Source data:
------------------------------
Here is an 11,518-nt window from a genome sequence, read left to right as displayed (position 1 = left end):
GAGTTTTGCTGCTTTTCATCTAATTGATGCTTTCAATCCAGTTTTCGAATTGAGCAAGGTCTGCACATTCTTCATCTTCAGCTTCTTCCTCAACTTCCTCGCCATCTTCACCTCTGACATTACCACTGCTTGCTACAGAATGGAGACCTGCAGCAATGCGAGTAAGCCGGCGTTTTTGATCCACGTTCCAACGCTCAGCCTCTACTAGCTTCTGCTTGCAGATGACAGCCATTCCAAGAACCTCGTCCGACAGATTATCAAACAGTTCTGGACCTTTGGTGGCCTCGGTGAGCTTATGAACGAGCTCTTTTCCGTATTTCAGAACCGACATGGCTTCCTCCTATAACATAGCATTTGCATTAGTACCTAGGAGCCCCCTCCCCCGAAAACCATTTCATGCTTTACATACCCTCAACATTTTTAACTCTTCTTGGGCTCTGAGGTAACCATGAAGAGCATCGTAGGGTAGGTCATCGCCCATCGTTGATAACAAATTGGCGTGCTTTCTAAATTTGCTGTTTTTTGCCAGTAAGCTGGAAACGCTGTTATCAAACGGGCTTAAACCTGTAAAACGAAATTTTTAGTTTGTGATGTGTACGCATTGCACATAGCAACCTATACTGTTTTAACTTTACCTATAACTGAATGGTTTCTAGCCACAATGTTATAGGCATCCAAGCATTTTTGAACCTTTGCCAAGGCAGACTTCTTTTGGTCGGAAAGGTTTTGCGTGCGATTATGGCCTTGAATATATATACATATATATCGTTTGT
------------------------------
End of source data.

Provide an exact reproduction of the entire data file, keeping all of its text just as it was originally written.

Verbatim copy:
Here is an 11,518-nt window from a genome sequence, read left to right as displayed (position 1 = left end):
GAGTTTTGCTGCTTTTCATCTAATTGATGCTTTCAATCCAGTTTTCGAATTGAGCAAGGTCTGCACATTCTTCATCTTCAGCTTCTTCCTCAACTTCCTCGCCATCTTCACCTCTGACATTACCACTGCTTGCTACAGAATGGAGACCTGCAGCAATGCGAGTAAGCCGGCGTTTTTGATCCACGTTCCAACGCTCAGCCTCTACTAGCTTCTGCTTGCAGATGACAGCCATTCCAAGAACCTCGTCCGACAGATTATCAAACAGTTCTGGACCTTTGGTGGCCTCGGTGAGCTTATGAACGAGCTCTTTTCCGTATTTCAGAACCGACATGGCTTCCTCCTATAACATAGCATTTGCATTAGTACCTAGGAGCCCCCTCCCCCGAAAACCATTTCATGCTTTACATACCCTCAACATTTTTAACTCTTCTTGGGCTCTGAGGTAACCATGAAGAGCATCGTAGGGTAGGTCATCGCCCATCGTTGATAACAAATTGGCGTGCTTTCTAAATTTGCTGTTTTTTGCCAGTAAGCTGGAAACGCTGTTATCAAACGGGCTTAAACCTGTAAAACGAAATTTTTAGTTTGTGATGTGTACGCATTGCACATAGCAACCTATACTGTTTTAACTTTACCTATAACTGAATGGTTTCTAGCCACAATGTTATAGGCATCCAAGCATTTTTGAACCTTTGCCAAGGCAGACTTCTTTTGGTCGGAAAGGTTTTGCGTGCGATTATGGCCTTGAATATATATACATATATATCGTTTGT